NMVFD Receives Praise
The New Martinsville Volunteer Fire Department received praise at Monday’s city council meeting in particular for their response to the Dec. 23 fire on Maple Avenue.
Councilman Steve Pallisco said it was pretty impressive what they did and how quickly they got there. According to dispatch reports, the department was on scene six minutes after receiving the call.
“It could have really gotten out of control if they hadn’t gotten there so quickly,” commented Fire Chief Larry Couch.
Pallisco also thanked the support fire departments from other areas who responded to the call.
“It was amazing to watch our fire department at work,” said Mayor Lucille Blum, who lives near the scene of that Ross/Highley fire. She said it wasn’t a good thing to watch, but rather an emotional event that was handled extremely well.
“These folks are just amazing,” added Councilman Joel Potts III. “They work with such precision and cooperation.”
Council also addressed the quick demolition and removal of the fire-ravaged structure. The house posed a danger of collapse, he said. “If we would have left that house there, there was a really good chance that someone would have gone in and meddled around and the second floor could have collapsed on them,” he explained. “It’s a rare occurrence, but sometimes necessary.”
A similar quick demolition was executed two years ago after the Riggenbach rental home on state Route 2 was destroyed by fire.
In another matter, Couch announced that up to $100,000 is available to the Army Corps of Engineers for a feasibility study and archeological study on the bank stabilization project behind the Ohio Street fire station.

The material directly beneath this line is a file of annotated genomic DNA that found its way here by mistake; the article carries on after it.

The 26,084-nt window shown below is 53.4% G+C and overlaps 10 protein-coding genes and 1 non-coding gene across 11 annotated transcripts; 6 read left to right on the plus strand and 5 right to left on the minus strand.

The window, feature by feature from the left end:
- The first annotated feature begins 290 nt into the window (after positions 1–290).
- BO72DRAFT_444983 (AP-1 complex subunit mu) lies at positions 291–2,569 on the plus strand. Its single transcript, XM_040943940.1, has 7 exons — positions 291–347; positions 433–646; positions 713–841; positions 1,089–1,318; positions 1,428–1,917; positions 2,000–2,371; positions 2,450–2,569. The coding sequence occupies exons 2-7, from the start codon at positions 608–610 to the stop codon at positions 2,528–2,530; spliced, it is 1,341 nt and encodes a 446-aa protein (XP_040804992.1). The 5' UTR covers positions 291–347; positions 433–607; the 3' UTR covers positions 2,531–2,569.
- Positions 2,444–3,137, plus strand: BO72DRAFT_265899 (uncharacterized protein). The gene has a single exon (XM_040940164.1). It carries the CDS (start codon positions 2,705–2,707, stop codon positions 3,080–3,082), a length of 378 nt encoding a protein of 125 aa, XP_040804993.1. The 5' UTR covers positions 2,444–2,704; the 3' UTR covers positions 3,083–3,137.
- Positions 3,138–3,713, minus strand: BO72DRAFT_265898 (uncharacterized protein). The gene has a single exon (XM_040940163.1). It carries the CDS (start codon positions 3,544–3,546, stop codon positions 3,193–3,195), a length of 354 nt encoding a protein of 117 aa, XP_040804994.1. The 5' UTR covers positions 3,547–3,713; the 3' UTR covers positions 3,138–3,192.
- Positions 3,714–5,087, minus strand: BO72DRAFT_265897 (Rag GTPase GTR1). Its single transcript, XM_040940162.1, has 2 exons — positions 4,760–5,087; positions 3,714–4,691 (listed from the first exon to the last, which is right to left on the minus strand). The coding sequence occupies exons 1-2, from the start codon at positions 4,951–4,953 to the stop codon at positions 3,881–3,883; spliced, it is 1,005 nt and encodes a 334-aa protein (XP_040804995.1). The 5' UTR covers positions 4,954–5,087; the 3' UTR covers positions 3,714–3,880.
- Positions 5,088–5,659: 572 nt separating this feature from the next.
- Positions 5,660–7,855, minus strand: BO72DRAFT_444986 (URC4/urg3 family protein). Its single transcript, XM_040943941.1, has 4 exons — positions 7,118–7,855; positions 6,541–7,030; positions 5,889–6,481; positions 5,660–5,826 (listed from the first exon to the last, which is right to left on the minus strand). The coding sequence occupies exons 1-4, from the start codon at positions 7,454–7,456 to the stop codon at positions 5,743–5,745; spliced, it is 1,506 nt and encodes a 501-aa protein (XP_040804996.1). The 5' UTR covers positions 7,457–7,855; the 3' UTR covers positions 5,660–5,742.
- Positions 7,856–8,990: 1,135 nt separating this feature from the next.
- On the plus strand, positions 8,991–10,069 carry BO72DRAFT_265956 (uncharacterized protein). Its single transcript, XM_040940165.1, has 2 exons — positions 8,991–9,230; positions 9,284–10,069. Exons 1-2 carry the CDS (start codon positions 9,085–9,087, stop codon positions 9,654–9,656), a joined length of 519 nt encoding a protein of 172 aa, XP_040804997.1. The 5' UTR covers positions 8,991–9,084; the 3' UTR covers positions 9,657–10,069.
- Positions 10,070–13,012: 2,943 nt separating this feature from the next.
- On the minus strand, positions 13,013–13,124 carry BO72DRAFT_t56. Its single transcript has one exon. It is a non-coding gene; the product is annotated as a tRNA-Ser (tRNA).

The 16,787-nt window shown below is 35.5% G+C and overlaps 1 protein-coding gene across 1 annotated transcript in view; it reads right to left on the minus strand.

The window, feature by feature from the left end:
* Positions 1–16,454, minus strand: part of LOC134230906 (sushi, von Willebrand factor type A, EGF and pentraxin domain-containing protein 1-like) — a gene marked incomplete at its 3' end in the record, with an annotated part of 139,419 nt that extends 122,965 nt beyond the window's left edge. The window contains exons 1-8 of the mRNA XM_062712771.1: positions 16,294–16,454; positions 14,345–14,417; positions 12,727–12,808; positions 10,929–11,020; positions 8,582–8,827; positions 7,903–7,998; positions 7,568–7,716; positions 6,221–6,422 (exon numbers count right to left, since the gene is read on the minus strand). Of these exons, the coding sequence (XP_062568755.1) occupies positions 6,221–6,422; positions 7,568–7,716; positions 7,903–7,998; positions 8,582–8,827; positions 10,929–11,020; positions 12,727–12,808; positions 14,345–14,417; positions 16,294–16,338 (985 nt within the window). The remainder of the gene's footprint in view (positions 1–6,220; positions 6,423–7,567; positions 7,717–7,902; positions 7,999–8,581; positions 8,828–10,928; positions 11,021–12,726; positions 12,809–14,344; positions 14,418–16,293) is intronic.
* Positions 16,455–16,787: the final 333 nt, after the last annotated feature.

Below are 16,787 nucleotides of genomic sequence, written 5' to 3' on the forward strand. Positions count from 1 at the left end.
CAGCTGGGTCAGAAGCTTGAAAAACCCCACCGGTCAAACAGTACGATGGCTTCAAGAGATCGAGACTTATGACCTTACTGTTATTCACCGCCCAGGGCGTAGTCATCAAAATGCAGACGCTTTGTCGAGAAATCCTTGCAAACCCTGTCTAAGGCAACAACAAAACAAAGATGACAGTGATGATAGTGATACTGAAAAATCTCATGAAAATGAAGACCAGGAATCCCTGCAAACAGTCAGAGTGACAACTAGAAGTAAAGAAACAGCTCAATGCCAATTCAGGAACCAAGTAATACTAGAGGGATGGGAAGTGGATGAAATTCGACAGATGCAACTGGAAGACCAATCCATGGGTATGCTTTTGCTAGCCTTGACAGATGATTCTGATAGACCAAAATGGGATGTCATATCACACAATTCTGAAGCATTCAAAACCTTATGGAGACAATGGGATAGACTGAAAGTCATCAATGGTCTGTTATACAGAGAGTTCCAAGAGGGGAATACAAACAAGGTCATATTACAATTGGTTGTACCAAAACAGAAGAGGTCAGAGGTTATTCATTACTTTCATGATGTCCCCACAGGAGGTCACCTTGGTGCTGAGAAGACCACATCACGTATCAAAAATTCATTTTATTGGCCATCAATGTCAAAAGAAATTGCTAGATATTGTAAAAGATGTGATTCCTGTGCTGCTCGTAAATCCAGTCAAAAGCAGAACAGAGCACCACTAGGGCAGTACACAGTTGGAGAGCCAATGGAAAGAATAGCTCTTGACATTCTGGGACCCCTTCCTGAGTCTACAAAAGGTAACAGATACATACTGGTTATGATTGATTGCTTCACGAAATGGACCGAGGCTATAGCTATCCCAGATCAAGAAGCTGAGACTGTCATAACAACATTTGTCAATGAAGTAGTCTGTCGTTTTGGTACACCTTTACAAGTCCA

“I do not anticipate it being anywhere close to that,” said Couch of the cost.
Also, during the construction phase the city has a 65 percent federal match available. They may be able to count in-kind work already conducted by the street department and water department in closing the old water well toward the city’s portion. “We may already have our match,” offered Couch.
Councilman Pallisco, also a member of the Riverfront Development Committee, said he is excited about this new phase for the committee.
“This is going to help us big time,” said Pallisco. “I just feel confident with this project.” He noted it is not as large as the last one they pursued. It will provide a boat launch for the public and the VFD.
“This could be a first in a long line of riverfront projects utilizing the riverbank,” added Committee Member Earl Yost.
Blum said she sees Riverfront Development evolving and perhaps becoming more effective.
In another matter, Recorder Bonnie Shannon reported the Federal Emergency Management Agency is coming this week or next to look at the feasibility of putting the stone from the former Nazarene church on Maple Avenue into the foundation when it is demolished. She said such a move could save about $30,000.
In another flood-plain related matter, City Building Inspector Joe Hanna is in the process of responding to a resident’s inquiry about the FEMA Flood Map Modernization Program. He said the city’s maps designating the flood-plain have not changed, but the new map and information is available to everyone.